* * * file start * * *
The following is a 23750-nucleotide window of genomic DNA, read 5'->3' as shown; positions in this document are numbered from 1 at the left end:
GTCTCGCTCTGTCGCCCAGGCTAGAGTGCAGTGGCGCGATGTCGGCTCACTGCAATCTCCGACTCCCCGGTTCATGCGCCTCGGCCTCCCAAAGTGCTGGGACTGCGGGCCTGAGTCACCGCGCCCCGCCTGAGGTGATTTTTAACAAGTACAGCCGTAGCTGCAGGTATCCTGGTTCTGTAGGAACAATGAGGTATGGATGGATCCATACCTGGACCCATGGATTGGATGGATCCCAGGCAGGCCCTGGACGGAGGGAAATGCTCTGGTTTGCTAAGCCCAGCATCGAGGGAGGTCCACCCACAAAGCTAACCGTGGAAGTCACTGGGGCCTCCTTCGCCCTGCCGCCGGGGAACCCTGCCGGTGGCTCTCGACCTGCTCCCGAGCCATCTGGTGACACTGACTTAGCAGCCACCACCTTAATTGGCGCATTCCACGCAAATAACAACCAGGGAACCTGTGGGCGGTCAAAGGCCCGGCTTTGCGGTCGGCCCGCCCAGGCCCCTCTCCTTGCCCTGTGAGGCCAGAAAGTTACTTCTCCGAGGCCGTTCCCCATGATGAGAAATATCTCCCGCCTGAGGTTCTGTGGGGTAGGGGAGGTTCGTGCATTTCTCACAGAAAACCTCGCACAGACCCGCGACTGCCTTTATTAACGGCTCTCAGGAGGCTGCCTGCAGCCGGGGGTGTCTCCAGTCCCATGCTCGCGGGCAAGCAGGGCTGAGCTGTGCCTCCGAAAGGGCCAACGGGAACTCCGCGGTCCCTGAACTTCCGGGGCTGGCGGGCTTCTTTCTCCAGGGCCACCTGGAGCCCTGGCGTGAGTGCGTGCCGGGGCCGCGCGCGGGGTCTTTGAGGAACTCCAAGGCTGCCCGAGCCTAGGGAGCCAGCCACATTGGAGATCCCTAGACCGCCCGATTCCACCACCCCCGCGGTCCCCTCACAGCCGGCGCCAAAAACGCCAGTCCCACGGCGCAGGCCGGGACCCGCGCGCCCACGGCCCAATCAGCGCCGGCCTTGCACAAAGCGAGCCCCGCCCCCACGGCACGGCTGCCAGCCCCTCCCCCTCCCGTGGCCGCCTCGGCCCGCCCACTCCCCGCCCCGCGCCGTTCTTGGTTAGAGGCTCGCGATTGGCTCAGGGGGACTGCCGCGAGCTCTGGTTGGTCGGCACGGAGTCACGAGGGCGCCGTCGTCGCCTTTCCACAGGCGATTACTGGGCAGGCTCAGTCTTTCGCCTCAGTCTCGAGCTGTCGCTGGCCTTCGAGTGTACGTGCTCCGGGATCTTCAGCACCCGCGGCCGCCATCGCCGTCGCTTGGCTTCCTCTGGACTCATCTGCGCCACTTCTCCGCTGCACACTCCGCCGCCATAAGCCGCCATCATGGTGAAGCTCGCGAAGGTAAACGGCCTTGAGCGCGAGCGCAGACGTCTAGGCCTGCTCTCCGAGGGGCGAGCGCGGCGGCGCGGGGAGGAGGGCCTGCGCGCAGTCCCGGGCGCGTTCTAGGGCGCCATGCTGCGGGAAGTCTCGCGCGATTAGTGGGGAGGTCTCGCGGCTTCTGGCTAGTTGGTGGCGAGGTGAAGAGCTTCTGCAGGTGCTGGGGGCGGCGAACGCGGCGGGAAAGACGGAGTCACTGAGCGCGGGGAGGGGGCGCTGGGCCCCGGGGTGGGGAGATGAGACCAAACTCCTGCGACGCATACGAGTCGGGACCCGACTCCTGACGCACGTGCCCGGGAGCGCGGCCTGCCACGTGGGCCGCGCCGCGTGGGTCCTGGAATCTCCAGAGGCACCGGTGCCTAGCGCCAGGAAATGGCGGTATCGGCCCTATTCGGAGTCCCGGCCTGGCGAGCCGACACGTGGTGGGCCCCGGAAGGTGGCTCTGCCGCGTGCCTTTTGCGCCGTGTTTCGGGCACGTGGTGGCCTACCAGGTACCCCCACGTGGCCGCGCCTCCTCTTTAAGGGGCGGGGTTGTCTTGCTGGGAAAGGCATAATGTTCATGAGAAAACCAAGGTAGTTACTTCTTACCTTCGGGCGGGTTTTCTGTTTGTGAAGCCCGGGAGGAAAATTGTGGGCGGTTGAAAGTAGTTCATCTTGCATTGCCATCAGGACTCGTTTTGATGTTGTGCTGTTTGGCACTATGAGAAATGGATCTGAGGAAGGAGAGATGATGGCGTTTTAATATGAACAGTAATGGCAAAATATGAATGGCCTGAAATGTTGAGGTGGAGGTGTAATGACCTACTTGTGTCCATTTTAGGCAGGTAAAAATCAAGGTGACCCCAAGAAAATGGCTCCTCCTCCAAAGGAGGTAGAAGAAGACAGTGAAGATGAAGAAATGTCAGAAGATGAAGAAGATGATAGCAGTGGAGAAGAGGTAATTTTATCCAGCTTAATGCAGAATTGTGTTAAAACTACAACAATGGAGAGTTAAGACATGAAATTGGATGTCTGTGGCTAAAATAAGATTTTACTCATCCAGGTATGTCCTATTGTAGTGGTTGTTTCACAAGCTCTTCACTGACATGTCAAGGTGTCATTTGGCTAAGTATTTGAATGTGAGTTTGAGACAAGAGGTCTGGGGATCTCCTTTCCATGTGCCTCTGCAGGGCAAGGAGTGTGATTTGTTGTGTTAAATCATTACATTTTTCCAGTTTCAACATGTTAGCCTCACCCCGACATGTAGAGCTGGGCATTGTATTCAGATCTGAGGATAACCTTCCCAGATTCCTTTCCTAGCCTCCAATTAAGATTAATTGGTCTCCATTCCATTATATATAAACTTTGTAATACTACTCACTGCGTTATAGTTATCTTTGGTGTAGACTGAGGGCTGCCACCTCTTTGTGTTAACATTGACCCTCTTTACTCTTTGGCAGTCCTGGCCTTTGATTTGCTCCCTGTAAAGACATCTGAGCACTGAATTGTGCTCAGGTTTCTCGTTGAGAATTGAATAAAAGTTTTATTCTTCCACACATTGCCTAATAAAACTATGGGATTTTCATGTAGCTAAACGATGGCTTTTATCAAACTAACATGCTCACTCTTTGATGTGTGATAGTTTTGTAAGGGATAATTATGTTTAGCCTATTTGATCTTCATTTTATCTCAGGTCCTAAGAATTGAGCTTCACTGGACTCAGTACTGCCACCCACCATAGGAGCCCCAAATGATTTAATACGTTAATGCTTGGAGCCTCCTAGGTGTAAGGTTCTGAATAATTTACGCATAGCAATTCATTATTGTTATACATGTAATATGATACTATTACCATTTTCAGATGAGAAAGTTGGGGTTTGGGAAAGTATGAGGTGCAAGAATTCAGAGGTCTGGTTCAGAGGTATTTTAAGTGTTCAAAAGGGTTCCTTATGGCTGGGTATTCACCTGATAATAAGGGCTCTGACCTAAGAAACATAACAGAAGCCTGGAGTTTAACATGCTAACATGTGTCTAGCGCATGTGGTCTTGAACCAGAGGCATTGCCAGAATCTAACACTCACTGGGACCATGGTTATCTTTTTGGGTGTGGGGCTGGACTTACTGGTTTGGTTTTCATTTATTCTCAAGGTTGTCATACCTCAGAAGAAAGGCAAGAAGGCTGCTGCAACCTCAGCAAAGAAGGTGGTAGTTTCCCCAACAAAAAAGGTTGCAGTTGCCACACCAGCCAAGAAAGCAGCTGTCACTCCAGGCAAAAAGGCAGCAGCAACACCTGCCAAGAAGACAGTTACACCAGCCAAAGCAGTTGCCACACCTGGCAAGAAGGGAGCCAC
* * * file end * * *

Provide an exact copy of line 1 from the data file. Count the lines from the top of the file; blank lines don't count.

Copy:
The following is a 23750-nucleotide window of genomic DNA, read 5'->3' as shown; positions in this document are numbered from 1 at the left end: